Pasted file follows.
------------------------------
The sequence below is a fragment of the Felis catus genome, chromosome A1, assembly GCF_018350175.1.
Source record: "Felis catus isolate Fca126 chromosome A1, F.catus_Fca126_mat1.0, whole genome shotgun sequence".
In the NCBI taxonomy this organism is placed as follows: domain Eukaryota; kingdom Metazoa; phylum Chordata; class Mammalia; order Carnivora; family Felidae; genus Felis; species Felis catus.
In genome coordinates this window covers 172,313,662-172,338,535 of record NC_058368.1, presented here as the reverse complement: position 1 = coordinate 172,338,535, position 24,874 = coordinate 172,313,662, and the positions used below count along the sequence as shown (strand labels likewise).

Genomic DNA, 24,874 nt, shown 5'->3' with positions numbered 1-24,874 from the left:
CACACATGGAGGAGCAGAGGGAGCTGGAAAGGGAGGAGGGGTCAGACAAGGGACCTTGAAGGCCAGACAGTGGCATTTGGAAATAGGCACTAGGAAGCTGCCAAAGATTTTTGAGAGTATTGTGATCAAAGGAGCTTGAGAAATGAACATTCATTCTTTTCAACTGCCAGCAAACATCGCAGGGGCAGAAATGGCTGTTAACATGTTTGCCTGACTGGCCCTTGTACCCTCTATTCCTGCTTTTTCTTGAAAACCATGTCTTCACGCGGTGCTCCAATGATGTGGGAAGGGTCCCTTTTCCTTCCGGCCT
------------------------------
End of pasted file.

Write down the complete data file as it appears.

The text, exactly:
The sequence below is a fragment of the Felis catus genome, chromosome A1, assembly GCF_018350175.1.
Source record: "Felis catus isolate Fca126 chromosome A1, F.catus_Fca126_mat1.0, whole genome shotgun sequence".
In the NCBI taxonomy this organism is placed as follows: domain Eukaryota; kingdom Metazoa; phylum Chordata; class Mammalia; order Carnivora; family Felidae; genus Felis; species Felis catus.
In genome coordinates this window covers 172,313,662-172,338,535 of record NC_058368.1, presented here as the reverse complement: position 1 = coordinate 172,338,535, position 24,874 = coordinate 172,313,662, and the positions used below count along the sequence as shown (strand labels likewise).

Genomic DNA, 24,874 nt, shown 5'->3' with positions numbered 1-24,874 from the left:
CACACATGGAGGAGCAGAGGGAGCTGGAAAGGGAGGAGGGGTCAGACAAGGGACCTTGAAGGCCAGACAGTGGCATTTGGAAATAGGCACTAGGAAGCTGCCAAAGATTTTTGAGAGTATTGTGATCAAAGGAGCTTGAGAAATGAACATTCATTCTTTTCAACTGCCAGCAAACATCGCAGGGGCAGAAATGGCTGTTAACATGTTTGCCTGACTGGCCCTTGTACCCTCTATTCCTGCTTTTTCTTGAAAACCATGTCTTCACGCGGTGCTCCAATGATGTGGGAAGGGTCCCTTTTCCTTCCGGCCT